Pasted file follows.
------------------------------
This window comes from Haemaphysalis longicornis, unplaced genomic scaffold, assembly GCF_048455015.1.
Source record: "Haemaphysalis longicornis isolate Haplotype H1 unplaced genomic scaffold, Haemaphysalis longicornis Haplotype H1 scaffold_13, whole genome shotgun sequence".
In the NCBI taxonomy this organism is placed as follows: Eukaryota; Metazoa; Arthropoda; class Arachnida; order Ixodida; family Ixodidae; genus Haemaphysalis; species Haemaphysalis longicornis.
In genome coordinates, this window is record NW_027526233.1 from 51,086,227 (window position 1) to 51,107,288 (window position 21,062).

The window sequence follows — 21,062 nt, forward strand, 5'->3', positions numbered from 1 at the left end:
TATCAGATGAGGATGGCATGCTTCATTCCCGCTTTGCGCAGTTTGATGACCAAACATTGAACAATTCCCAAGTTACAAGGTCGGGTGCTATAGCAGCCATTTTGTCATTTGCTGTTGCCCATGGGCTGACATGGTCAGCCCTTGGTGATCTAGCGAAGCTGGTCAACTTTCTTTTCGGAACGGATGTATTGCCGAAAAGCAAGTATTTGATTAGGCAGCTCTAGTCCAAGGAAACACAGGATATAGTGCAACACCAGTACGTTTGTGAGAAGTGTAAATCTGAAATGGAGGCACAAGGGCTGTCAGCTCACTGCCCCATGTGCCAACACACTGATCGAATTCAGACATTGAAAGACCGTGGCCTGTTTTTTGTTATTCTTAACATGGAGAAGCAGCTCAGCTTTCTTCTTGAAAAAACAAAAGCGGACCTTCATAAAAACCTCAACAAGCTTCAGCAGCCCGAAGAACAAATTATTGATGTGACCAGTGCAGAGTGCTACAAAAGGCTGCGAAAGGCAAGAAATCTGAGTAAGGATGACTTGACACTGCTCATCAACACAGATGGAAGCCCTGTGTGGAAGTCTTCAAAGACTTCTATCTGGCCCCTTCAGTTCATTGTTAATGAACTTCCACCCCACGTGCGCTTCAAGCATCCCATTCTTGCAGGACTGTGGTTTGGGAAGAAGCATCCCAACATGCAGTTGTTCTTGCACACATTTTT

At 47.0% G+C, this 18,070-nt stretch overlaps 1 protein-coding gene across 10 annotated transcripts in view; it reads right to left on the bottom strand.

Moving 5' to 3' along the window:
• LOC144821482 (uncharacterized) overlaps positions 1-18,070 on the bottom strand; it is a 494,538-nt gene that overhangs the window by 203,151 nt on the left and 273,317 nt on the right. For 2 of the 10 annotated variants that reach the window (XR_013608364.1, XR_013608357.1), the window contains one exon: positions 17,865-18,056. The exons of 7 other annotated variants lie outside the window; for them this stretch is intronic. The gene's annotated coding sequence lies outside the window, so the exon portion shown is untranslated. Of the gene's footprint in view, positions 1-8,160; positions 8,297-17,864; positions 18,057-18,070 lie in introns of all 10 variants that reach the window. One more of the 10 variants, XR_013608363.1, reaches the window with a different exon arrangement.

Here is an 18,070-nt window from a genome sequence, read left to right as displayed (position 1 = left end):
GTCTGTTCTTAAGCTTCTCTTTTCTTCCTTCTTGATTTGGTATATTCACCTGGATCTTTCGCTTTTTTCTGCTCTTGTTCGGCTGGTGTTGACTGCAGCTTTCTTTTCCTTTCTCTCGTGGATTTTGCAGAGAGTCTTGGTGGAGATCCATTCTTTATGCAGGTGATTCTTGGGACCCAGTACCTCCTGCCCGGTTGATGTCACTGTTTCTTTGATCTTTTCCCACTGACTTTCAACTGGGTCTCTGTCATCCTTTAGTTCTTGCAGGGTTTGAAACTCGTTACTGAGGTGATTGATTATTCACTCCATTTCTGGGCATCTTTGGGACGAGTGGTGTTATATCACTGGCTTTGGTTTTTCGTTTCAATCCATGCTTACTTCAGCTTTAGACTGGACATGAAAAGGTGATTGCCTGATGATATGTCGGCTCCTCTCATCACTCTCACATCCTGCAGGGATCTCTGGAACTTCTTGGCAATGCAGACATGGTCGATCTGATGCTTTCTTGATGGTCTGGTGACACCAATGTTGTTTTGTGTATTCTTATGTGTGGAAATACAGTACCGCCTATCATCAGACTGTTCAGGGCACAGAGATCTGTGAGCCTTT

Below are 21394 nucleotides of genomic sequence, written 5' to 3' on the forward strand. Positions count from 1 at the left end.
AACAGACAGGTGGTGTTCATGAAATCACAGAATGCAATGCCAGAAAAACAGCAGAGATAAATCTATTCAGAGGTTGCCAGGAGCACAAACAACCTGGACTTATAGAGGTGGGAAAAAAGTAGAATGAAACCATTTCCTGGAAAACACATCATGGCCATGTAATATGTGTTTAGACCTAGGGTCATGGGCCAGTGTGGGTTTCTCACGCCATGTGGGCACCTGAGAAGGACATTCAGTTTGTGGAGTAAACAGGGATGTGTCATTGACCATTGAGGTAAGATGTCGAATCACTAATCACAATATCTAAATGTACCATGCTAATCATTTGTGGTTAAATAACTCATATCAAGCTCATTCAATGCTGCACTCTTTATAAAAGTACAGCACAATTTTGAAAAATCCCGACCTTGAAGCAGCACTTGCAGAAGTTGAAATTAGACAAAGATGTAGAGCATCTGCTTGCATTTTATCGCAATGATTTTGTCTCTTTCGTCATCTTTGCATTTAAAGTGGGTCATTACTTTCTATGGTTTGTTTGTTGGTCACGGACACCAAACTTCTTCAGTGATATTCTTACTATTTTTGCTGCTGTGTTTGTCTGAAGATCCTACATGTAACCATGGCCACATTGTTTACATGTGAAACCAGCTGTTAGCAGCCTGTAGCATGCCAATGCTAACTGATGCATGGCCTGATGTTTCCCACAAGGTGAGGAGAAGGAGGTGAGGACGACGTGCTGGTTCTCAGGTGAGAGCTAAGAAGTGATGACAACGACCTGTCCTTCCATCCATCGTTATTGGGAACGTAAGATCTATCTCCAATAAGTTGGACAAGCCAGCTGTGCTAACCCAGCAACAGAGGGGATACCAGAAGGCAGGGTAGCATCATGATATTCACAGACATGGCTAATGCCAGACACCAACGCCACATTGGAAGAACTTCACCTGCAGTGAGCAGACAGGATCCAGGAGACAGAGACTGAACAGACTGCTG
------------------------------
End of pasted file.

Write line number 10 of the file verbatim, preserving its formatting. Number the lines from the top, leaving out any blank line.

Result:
Here is an 18,070-nt window from a genome sequence, read left to right as displayed (position 1 = left end):